The anniversary of 9/11 the other day got me to thinking about other terrorist attacks that were foiled rather than successfully accomplished. I remembered there had been a previous plan to bomb LAX, timed to coincide with the millenium, and that the would-be perpetrator had been caught trying to bring explosives across the Canadian border by an alert border guard who found his behavior suspicious enough to order a more intense search of his car.
Good luck for us—because Ahmed Ressam’s plans were pretty nasty, and might well have been successful but for that guard. However, if you read Ressam’s story, you may end up wondering (as I did) why it took so long to catch this guy. Take a look at how he managed to evade capture despite multiple offenses and crimes and despite not being a citizen, how many people were around to help him, and how he received welfare payments along the way.
Nessam, a native Algerian, started out by being banned from France because he had entered on a fake passport. While awaiting a hearing, he managed to fly to Montreal on another fake passport in a different name. He was arrested at the Montreal airport but pleaded (falsely) that he’d been abused in his native land and applied to become a legal refugee. Ultimately he was refused and a warrant issued for his arrest, but the ploy had bought him enough time to get still another fake identity and papers and be on his way to terrorist training camp in Afghanistan.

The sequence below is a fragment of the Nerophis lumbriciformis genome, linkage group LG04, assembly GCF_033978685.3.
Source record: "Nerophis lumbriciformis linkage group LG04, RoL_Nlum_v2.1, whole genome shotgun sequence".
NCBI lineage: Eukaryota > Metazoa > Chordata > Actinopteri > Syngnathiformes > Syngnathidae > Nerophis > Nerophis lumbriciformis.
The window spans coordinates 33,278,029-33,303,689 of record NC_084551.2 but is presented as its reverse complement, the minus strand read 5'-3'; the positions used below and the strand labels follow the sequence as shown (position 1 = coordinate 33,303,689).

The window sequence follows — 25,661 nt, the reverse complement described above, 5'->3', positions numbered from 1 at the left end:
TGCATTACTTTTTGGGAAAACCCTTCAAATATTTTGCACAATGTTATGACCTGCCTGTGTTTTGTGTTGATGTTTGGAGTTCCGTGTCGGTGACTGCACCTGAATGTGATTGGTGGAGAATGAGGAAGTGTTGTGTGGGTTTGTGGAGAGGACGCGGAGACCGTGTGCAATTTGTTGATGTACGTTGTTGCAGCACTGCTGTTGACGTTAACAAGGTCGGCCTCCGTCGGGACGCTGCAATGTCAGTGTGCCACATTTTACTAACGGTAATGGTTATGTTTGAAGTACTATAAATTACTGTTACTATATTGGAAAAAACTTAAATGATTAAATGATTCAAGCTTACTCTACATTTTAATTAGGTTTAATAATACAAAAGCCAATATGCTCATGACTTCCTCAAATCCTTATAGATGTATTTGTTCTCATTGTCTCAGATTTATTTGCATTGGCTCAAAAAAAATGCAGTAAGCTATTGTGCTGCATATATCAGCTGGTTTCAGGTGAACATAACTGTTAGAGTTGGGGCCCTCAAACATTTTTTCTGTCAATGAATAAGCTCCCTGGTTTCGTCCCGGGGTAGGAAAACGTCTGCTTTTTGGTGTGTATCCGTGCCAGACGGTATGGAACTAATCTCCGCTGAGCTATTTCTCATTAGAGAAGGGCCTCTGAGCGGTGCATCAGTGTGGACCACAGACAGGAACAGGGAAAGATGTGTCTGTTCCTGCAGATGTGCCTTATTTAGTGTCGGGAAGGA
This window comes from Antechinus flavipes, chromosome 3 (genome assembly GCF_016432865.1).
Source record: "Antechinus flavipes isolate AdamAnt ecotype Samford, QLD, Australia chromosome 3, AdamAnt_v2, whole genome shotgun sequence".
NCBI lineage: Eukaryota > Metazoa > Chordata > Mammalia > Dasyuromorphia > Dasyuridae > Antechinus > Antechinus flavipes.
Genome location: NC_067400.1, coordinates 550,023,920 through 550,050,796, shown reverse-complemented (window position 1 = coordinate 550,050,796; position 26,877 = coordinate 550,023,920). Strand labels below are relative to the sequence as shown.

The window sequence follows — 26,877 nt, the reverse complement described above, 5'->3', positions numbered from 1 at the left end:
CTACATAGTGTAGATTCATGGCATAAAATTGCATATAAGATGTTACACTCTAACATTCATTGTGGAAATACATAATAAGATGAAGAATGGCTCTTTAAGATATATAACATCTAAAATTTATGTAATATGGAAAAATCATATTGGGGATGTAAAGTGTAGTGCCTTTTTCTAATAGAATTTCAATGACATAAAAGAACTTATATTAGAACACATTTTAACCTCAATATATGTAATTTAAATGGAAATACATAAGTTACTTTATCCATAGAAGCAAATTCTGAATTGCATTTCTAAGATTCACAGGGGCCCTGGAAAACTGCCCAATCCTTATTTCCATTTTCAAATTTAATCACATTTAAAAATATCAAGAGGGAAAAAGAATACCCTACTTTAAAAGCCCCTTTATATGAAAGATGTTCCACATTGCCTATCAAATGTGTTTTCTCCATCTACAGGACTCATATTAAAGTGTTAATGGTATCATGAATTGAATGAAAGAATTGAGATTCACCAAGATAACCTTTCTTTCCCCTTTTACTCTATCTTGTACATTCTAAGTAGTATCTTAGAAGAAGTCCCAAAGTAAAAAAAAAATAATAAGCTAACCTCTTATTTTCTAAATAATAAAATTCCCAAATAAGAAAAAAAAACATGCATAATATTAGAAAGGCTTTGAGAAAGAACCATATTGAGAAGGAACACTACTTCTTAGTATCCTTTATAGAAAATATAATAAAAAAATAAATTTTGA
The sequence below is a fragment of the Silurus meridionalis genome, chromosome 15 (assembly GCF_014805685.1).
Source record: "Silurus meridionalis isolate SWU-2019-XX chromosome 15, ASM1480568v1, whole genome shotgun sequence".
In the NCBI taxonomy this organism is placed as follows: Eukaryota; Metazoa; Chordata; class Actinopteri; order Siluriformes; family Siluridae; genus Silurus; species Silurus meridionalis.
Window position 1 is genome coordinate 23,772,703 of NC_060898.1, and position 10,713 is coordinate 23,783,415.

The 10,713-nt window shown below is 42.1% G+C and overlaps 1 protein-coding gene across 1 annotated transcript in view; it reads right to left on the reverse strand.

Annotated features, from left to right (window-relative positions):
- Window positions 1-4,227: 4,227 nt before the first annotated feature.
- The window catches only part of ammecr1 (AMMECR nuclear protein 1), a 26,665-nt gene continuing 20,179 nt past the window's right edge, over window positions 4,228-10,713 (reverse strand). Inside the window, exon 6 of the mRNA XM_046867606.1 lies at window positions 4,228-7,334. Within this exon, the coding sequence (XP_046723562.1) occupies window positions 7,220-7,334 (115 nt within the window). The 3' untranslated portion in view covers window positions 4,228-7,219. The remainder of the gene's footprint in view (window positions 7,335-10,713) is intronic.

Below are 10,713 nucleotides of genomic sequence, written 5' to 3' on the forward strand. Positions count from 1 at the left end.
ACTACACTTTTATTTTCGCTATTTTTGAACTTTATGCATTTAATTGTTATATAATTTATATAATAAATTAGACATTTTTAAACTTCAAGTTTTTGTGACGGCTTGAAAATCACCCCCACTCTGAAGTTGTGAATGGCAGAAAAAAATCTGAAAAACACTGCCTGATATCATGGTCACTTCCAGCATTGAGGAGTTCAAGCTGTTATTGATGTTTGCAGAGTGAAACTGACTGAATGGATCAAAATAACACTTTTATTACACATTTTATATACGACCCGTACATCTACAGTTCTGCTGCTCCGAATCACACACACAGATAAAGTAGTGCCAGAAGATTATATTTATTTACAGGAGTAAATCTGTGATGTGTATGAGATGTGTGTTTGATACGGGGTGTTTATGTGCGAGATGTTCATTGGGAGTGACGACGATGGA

Here’s one of my favorite parts of Nessam’s picaresque saga:
He supported himself by theft (stealing tourists’ suitcases at hotels, pickpocketing, and shoplifting), and through welfare benefits of C$500 per month. He was arrested four times, but never jailed. By 1999, Ressam had a Canadian criminal history for theft under C$5,000, an outstanding Canada-wide immigration arrest warrant, and a British Columbia-wide arrest warrant for theft under C$5,000.
It really can’t be summarized; it must be read in its entirety.
Security procedures have changed since the 90s, when Nessam was operating. But somehow I think he would fare almost as well today.
Here’s a photo of the guy. He’s got the same dead-looking eyes as Mohammad Atta, doesn’t he?